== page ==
Thursday, June 13, 2013

“Magnicidio” and the transfer of charisma

During an interview on Globovision, the Popular Power Minister of Interior, Justice, and Peace, Rodríguez Torres, made new denunciations that “sectors of the extreme right” have plans to assassinate President Maduro (“Magnicidio” is the word most often used by the Venezuelan government for these plots).

Rodríguez Torres linked the plot to kill Maduro with plans to bring paramilitaries into the country by the “extreme right”. He compared the situation to past cases in which “groups” had brought paramilitaries to assassinate Chávez: “in that opportunity they brought 150 [paramilitaries], in a single block and wearing uniforms, with the intention of bombing Aló Presidente, and to deploy them all over Caracas in order to create a great confusion and to kill President Chávez. Now they are acting with groups that come from the autodenfensas, that are important criminal gangs in Colombia, but with a different method, they now get into the country posing as citizens and try to merge in society, but they carry war guns, and their mission is always the same: destabilize Venezuelan politics and create violence.”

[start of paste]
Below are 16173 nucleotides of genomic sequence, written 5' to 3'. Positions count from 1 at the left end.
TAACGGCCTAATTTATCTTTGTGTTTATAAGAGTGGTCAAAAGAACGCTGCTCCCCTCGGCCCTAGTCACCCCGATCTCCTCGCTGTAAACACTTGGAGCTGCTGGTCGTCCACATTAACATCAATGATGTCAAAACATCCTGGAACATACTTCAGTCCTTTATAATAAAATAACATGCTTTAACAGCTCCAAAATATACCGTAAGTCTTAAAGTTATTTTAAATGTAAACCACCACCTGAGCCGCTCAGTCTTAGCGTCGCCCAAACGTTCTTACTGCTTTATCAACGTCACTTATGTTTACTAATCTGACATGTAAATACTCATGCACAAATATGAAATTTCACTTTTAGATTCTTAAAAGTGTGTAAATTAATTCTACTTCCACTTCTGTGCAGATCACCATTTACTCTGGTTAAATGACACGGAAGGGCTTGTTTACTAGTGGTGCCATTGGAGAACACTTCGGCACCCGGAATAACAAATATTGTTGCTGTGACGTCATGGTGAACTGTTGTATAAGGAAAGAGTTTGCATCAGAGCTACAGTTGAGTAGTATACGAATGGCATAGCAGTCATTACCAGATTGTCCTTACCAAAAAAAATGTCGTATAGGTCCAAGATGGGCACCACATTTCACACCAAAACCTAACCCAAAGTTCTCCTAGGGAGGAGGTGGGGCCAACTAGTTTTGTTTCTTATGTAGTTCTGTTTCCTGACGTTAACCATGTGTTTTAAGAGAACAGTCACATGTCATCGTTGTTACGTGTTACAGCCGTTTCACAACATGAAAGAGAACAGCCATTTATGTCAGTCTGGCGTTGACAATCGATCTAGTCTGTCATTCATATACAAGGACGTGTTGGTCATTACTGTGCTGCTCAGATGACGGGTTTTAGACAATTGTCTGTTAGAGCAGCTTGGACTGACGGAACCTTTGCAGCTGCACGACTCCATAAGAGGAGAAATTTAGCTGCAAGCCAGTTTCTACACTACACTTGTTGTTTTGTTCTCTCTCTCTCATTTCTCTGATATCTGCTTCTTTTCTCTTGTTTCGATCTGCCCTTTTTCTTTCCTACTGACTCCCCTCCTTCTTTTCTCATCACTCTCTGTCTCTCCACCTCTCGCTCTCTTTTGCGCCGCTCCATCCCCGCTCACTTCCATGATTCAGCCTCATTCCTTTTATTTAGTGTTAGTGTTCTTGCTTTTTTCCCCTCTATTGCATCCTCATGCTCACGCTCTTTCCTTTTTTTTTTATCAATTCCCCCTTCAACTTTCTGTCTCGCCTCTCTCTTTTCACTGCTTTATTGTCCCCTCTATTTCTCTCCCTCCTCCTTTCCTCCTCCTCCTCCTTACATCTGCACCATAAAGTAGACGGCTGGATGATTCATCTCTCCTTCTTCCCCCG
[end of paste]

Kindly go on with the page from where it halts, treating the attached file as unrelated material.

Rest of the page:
Claims of “magnicidio” plans were regularly made by Chávez´s during his government. His illness and death have been attributed by Maduro to a cancer “inoculated” by his enemies. As can be seen in the chronology presented in past posts of this blog, the Maduro government has also presented a theory of an extensive ongoing plan to kill the President. The plot denunciations have included many actors at different times: Otto Reich, Roger Noriega, Álvaro Uribe, Armando Briquet, and Henrique Capriles as masterminds, and mercenaries from El Salvador or paramilitaries from Colombia as executioners.


The transfer of charisma from Chávez to his chosen successor has proven a challenge. Conspiracy theories that center on the figure of the leader serve the purpose of presenting Maduro as the true continuation of Chávez: he has inherited not only his powers, but also his sworn enemies. They also help create the perception among his followers that the Revolution is under constant threat. The danger must be conjured by rallying around the Leader with complete, uncritical loyalty. Critics are presented as accomplices of the conspiracy plots and therefore as non-loyal opposition. As Diosdado Cabello has argued: “there is no opposition in Venezuela, there is only a conspiracy.”

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